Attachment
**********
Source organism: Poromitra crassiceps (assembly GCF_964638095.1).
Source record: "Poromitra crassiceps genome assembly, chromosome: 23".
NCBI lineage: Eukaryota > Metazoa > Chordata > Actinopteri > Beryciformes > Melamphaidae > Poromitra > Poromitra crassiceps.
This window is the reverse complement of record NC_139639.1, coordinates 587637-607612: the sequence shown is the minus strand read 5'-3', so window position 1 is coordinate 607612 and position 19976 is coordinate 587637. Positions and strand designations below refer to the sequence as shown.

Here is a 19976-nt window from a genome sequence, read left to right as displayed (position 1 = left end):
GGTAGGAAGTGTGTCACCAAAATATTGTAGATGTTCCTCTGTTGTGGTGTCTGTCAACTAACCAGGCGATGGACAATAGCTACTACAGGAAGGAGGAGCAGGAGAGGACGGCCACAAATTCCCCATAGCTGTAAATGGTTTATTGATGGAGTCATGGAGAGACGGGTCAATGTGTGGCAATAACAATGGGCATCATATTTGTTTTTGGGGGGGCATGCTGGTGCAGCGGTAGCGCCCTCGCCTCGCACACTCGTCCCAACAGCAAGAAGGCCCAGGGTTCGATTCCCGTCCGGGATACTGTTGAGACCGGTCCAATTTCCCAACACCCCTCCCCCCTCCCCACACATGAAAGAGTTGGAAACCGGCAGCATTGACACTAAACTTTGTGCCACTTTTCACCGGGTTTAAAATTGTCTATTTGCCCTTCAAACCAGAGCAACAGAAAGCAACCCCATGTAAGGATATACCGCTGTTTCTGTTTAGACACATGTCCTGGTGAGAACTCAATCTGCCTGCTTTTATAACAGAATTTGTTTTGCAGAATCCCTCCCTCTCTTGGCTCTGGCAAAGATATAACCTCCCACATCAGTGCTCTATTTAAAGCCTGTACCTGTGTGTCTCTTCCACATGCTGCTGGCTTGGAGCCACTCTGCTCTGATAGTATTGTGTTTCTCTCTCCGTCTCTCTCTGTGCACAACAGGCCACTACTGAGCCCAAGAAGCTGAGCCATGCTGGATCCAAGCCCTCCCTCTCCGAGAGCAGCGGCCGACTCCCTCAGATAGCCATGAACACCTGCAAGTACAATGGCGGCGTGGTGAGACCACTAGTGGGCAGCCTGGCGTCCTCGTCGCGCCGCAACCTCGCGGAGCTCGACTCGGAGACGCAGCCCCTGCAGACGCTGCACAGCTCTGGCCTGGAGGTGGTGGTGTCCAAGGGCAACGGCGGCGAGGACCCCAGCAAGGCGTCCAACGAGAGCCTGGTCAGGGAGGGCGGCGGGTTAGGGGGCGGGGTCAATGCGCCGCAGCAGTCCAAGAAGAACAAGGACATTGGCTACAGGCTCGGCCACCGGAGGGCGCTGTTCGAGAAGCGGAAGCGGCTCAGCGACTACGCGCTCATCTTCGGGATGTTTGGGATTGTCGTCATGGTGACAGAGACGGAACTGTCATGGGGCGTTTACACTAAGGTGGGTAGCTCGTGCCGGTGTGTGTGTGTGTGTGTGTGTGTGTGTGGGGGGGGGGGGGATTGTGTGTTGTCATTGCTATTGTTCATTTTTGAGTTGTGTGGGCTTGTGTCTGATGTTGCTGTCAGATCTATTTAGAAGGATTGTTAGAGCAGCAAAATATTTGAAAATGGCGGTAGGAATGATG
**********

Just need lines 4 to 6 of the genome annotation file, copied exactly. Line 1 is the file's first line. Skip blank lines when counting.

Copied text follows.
This window is the reverse complement of record NC_139639.1, coordinates 587637-607612: the sequence shown is the minus strand read 5'-3', so window position 1 is coordinate 607612 and position 19976 is coordinate 587637. Positions and strand designations below refer to the sequence as shown.

Here is a 19976-nt window from a genome sequence, read left to right as displayed (position 1 = left end):
GGTAGGAAGTGTGTCACCAAAATATTGTAGATGTTCCTCTGTTGTGGTGTCTGTCAACTAACCAGGCGATGGACAATAGCTACTACAGGAAGGAGGAGCAGGAGAGGACGGCCACAAATTCCCCATAGCTGTAAATGGTTTATTGATGGAGTCATGGAGAGACGGGTCAATGTGTGGCAATAACAATGGGCATCATATTTGTTTTTGGGGGGGCATGCTGGTGCAGCGGTAGCGCCCTCGCCTCGCACACTCGTCCCAACAGCAAGAAGGCCCAGGGTTCGATTCCCGTCCGGGATACTGTTGAGACCGGTCCAATTTCCCAACACCCCTCCCCCCTCCCCACACATGAAAGAGTTGGAAACCGGCAGCATTGACACTAAACTTTGTGCCACTTTTCACCGGGTTTAAAATTGTCTATTTGCCCTTCAAACCAGAGCAACAGAAAGCAACCCCATGTAAGGATATACCGCTGTTTCTGTTTAGACACATGTCCTGGTGAGAACTCAATCTGCCTGCTTTTATAACAGAATTTGTTTTGCAGAATCCCTCCCTCTCTTGGCTCTGGCAAAGATATAACCTCCCACATCAGTGCTCTATTTAAAGCCTGTACCTGTGTGTCTCTTCCACATGCTGCTGGCTTGGAGCCACTCTGCTCTGATAGTATTGTGTTTCTCTCTCCGTCTCTCTCTGTGCACAACAGGCCACTACTGAGCCCAAGAAGCTGAGCCATGCTGGATCCAAGCCCTCCCTCTCCGAGAGCAGCGGCCGACTCCCTCAGATAGCCATGAACACCTGCAAGTACAATGGCGGCGTGGTGAGACCACTAGTGGGCAGCCTGGCGTCCTCGTCGCGCCGCAACCTCGCGGAGCTCGACTCGGAGACGCAGCCCCTGCAGACGCTGCACAGCTCTGGCCTGGAGGTGGTGGTGTCCAAGGGCAACGGCGGCGAGGACCCCAGCAAGGCGTCCAACGAGAGCCTGGTCAGGGAGGGCGGCGGGTTAGGGGGCGGGGTCAATGCGCCGCAGCAGTCCAAGAAGAACAAGGACATTGGCTACAGGCTCGGCCACCGGAGGGCGCTGTTCGAGAAGCGGAAGCGGCTCAGCGACTACGCGCTCATCTTCGGGATGTTTGGGATTGTCGTCATGGTGACAGAGACGGAACTGTCATGGGGCGTTTACACTAAGGTGGGTAGCTCGTGCCGGTGTGTGTGTGTGTGTGTGTGTGTGTGTGGGGGGGGGGGGGATTGTGTGTTGTCATTGCTATTGTTCATTTTTGAGTTGTGTGGGCTTGTGTCTGATGTTGCTGTCAGATCTATTTAGAAGGATTGTTAGAGCAGCAAAATATTTGAAAATGGCGGTAGGAATGATG